Voss is chair and professor of arts management and arts entrepreneurship in the Meadows School of the Arts and the Cox School of Business at SMU. She has a worked as consultant on projects for the Irvine Foundation, the League of American Orchestras, Theatre Development Fund and Theatre Communications Group, co-authoring TCG’s Theatre Facts since 1998. She has published over a dozen articles in academic and practitioner journals on research examining the strategic factors that influence organizational performance in the arts using multiple stakeholder measures.

The Observer article, “Is Bigger Always More? How U.S. Museums Fared in 2016,” published Dec. 26, 2016.

Read the full story.

EXCERPT:

By Daniel Grant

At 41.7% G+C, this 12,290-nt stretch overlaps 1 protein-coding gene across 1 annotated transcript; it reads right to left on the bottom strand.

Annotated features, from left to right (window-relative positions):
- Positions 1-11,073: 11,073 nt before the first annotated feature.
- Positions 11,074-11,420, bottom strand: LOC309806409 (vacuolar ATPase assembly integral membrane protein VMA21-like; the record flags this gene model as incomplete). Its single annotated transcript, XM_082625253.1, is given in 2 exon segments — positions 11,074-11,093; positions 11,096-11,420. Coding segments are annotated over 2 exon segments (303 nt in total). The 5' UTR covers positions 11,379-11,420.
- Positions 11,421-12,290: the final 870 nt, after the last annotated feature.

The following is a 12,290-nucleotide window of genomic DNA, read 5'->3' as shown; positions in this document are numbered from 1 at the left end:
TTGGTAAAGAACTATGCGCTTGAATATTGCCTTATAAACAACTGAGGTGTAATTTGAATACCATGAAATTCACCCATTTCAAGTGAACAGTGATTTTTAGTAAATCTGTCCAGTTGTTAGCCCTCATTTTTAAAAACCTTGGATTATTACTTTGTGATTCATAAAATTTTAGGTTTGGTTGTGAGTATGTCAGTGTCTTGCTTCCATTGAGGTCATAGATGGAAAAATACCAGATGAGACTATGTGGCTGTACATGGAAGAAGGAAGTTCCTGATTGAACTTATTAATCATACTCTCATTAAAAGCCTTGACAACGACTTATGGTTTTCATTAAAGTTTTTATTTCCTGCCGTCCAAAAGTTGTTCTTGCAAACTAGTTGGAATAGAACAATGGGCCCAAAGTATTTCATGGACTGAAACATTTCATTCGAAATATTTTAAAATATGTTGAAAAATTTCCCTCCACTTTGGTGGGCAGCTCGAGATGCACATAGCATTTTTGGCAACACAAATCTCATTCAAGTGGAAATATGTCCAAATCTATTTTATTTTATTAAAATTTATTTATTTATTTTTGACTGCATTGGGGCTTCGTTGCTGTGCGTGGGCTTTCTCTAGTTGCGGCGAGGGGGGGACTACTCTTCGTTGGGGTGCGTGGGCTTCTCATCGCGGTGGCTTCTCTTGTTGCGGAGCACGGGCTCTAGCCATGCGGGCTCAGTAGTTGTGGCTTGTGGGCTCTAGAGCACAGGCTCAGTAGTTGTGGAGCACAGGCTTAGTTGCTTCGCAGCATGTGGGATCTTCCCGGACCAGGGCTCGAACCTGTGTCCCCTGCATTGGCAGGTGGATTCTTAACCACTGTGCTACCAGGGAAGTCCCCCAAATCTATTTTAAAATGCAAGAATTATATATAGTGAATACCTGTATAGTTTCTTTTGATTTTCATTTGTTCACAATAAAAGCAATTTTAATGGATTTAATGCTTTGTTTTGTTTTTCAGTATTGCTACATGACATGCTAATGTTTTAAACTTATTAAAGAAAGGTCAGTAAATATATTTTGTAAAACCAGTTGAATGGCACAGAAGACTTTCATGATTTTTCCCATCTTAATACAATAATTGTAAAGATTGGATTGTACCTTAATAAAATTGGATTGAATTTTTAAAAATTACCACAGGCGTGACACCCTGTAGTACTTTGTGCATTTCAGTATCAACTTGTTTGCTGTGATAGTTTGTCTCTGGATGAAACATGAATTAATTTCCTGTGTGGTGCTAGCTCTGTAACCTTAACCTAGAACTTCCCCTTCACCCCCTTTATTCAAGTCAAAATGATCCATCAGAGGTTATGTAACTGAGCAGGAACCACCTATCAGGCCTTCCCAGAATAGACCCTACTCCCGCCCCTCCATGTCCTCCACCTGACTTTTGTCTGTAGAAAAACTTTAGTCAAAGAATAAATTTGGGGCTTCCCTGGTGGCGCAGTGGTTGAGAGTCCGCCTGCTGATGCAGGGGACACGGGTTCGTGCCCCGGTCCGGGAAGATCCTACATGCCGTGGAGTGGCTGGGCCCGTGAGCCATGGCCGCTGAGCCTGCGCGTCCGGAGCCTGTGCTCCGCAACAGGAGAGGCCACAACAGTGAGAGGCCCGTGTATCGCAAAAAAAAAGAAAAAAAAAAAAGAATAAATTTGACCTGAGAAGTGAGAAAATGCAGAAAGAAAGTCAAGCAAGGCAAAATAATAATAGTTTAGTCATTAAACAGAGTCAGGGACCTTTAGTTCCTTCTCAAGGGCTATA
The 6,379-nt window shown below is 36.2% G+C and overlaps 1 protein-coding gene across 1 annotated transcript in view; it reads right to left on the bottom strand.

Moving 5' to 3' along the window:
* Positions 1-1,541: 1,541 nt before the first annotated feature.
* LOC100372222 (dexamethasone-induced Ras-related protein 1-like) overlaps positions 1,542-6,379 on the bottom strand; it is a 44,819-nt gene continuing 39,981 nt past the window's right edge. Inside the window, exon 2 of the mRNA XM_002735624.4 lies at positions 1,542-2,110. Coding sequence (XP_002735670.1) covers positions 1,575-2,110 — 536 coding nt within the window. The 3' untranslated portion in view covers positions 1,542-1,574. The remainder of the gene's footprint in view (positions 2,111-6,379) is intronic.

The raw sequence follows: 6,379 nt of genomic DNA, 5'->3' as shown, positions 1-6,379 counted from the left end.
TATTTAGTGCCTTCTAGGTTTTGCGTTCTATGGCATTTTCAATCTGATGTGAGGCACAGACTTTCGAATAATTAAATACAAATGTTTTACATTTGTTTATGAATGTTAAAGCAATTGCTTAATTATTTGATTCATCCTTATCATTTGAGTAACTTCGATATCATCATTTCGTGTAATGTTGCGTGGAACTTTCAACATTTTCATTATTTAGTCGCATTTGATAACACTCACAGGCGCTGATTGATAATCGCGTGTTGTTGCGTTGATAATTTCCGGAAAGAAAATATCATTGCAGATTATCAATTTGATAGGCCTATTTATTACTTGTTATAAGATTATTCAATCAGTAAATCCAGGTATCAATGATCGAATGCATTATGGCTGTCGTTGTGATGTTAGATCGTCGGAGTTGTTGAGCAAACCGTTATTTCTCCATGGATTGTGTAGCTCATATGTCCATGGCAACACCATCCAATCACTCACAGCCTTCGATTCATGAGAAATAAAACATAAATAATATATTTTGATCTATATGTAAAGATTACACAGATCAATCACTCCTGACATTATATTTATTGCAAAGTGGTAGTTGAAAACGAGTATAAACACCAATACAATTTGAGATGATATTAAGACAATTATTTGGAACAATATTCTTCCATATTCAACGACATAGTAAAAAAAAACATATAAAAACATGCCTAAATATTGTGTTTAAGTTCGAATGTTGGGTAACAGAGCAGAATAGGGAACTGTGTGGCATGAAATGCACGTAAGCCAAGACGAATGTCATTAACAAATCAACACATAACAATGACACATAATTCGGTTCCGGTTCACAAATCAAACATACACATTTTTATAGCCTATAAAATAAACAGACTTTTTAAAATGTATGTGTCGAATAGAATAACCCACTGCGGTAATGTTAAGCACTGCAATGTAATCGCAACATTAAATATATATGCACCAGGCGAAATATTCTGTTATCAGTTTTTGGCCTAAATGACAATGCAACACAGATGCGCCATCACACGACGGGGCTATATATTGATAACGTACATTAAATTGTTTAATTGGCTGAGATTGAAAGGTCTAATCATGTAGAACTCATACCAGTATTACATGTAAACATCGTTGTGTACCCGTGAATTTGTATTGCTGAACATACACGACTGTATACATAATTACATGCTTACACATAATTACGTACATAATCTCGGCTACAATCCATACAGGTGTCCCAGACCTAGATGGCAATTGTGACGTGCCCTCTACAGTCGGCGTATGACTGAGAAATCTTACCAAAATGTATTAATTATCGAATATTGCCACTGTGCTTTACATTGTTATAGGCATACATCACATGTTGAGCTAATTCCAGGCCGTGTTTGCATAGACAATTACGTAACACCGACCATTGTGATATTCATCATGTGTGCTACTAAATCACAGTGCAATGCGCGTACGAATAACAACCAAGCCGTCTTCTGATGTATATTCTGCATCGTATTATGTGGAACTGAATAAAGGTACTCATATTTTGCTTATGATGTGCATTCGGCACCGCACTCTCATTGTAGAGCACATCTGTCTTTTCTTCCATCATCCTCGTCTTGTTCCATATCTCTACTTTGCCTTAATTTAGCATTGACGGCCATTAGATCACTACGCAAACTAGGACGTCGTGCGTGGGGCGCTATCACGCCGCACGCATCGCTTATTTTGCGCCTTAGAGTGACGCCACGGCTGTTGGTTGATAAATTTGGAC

Observer

It was the best of times, it was the worst of times? The Metropolitan Museum of Art set a new attendance record in fiscal year 2016, bringing in 6.7 million visitors, the fifth year in a row that more than six million people have come through the doors in a given year. However, the institution reported a $10 million general operating deficit, requiring it to institute a hiring freeze, lay off dozens of staffers and put on hold an addition to the Lila Acheson Wallace Wing.

This might be just an oddity, but other art museums have experienced financial troubles as well. The Museum of Modern Art has offered early retirement buy-outs for its older employees in order to trim its budget, and a $3 million deficit has compelled the Brooklyn Museum to offer its staff early retirement packages. The San Diego Museum of Contemporary Art, which is planning an expansion that will triple its exhibition space, is eliminating eight full-time and 20 part-time employees, and the Cincinnati Museum Center has cut 60 jobs in order to stem the flow of red ink while it prepares its own expansion.